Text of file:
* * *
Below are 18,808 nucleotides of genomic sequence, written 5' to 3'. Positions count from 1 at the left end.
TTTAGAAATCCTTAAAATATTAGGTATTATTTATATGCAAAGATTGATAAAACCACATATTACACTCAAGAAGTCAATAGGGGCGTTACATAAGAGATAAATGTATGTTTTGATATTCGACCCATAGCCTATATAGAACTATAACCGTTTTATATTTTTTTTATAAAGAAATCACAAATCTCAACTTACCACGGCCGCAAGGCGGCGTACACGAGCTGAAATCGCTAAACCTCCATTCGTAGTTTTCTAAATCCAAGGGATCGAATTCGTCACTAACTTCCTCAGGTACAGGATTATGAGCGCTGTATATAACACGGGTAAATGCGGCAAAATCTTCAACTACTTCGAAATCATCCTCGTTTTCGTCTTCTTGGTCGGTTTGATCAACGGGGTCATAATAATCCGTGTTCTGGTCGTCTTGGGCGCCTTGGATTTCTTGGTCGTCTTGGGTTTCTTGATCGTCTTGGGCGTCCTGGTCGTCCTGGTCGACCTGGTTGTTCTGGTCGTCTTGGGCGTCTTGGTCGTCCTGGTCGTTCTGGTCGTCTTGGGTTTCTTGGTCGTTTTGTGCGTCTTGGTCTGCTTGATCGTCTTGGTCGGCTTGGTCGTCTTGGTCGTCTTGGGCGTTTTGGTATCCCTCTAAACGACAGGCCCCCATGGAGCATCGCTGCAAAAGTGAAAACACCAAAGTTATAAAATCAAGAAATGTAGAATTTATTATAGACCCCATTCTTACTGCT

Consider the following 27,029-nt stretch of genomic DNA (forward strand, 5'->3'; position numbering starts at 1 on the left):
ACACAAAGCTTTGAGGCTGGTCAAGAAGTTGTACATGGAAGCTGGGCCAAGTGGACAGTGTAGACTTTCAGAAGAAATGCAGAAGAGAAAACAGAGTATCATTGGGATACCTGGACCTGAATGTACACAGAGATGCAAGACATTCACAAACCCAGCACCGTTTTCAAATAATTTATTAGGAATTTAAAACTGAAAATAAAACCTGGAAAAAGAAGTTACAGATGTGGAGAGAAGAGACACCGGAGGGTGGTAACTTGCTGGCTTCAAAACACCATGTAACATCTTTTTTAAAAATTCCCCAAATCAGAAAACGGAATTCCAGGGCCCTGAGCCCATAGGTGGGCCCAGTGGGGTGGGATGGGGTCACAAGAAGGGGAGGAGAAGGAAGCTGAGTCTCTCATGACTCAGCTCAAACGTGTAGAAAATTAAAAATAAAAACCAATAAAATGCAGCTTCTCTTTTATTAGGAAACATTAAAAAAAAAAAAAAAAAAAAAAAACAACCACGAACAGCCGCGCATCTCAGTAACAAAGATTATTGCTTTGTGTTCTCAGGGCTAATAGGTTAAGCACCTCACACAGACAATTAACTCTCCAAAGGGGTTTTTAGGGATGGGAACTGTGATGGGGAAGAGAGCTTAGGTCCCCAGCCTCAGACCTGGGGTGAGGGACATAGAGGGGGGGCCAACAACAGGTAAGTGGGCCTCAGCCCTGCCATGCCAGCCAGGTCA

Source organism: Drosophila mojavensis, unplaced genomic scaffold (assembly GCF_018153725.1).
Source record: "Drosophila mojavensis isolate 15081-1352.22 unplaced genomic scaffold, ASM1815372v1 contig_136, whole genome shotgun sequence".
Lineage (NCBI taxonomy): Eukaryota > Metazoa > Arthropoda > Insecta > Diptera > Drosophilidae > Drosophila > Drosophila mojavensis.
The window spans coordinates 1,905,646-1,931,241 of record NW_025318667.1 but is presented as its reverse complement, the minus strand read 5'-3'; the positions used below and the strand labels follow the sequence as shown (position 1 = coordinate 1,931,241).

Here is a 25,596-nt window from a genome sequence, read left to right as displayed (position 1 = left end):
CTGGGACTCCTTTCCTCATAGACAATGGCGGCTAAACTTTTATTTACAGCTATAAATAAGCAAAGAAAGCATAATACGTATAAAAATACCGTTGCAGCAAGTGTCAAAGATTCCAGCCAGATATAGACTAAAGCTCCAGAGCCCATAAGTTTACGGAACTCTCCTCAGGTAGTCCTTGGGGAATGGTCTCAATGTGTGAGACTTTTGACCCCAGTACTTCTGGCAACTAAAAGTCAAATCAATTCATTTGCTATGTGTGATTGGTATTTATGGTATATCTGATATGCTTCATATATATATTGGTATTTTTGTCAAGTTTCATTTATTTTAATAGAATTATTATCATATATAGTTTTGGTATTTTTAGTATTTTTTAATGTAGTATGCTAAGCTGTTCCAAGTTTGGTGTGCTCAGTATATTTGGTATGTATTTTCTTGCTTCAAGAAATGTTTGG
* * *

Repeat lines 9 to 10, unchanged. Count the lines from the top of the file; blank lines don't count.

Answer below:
Here is a 25,596-nt window from a genome sequence, read left to right as displayed (position 1 = left end):
CTGGGACTCCTTTCCTCATAGACAATGGCGGCTAAACTTTTATTTACAGCTATAAATAAGCAAAGAAAGCATAATACGTATAAAAATACCGTTGCAGCAAGTGTCAAAGATTCCAGCCAGATATAGACTAAAGCTCCAGAGCCCATAAGTTTACGGAACTCTCCTCAGGTAGTCCTTGGGGAATGGTCTCAATGTGTGAGACTTTTGACCCCAGTACTTCTGGCAACTAAAAGTCAAATCAATTCATTTGCTATGTGTGATTGGTATTTATGGTATATCTGATATGCTTCATATATATATTGGTATTTTTGTCAAGTTTCATTTATTTTAATAGAATTATTATCATATATAGTTTTGGTATTTTTAGTATTTTTTAATGTAGTATGCTAAGCTGTTCCAAGTTTGGTGTGCTCAGTATATTTGGTATGTATTTTCTTGCTTCAAGAAATGTTTGG